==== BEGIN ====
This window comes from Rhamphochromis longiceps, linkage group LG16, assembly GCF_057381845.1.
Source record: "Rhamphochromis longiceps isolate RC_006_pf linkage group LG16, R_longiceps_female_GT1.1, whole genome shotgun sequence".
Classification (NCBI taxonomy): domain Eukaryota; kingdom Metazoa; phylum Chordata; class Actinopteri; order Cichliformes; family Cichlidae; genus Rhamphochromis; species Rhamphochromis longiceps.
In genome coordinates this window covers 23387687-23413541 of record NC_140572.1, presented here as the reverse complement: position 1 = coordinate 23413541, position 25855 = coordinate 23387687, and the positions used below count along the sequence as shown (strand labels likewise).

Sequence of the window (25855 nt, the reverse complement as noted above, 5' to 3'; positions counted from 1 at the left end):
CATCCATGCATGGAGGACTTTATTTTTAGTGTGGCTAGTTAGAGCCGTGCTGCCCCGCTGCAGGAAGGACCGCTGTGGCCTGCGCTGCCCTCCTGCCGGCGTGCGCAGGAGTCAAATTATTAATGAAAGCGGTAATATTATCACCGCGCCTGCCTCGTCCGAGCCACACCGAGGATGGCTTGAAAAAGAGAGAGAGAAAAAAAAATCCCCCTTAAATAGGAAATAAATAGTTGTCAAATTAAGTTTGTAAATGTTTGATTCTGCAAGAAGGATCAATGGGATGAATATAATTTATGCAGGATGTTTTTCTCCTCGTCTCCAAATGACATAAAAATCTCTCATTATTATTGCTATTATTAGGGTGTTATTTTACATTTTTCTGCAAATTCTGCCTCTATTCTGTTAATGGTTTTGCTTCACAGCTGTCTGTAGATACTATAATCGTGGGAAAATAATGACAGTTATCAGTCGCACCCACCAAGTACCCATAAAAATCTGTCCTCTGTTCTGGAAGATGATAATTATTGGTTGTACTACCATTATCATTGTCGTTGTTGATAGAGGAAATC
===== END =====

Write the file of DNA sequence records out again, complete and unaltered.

This window comes from Rhamphochromis longiceps, linkage group LG16, assembly GCF_057381845.1.
Source record: "Rhamphochromis longiceps isolate RC_006_pf linkage group LG16, R_longiceps_female_GT1.1, whole genome shotgun sequence".
Classification (NCBI taxonomy): domain Eukaryota; kingdom Metazoa; phylum Chordata; class Actinopteri; order Cichliformes; family Cichlidae; genus Rhamphochromis; species Rhamphochromis longiceps.
In genome coordinates this window covers 23387687-23413541 of record NC_140572.1, presented here as the reverse complement: position 1 = coordinate 23413541, position 25855 = coordinate 23387687, and the positions used below count along the sequence as shown (strand labels likewise).

Sequence of the window (25855 nt, the reverse complement as noted above, 5' to 3'; positions counted from 1 at the left end):
CATCCATGCATGGAGGACTTTATTTTTAGTGTGGCTAGTTAGAGCCGTGCTGCCCCGCTGCAGGAAGGACCGCTGTGGCCTGCGCTGCCCTCCTGCCGGCGTGCGCAGGAGTCAAATTATTAATGAAAGCGGTAATATTATCACCGCGCCTGCCTCGTCCGAGCCACACCGAGGATGGCTTGAAAAAGAGAGAGAGAAAAAAAAATCCCCCTTAAATAGGAAATAAATAGTTGTCAAATTAAGTTTGTAAATGTTTGATTCTGCAAGAAGGATCAATGGGATGAATATAATTTATGCAGGATGTTTTTCTCCTCGTCTCCAAATGACATAAAAATCTCTCATTATTATTGCTATTATTAGGGTGTTATTTTACATTTTTCTGCAAATTCTGCCTCTATTCTGTTAATGGTTTTGCTTCACAGCTGTCTGTAGATACTATAATCGTGGGAAAATAATGACAGTTATCAGTCGCACCCACCAAGTACCCATAAAAATCTGTCCTCTGTTCTGGAAGATGATAATTATTGGTTGTACTACCATTATCATTGTCGTTGTTGATAGAGGAAATC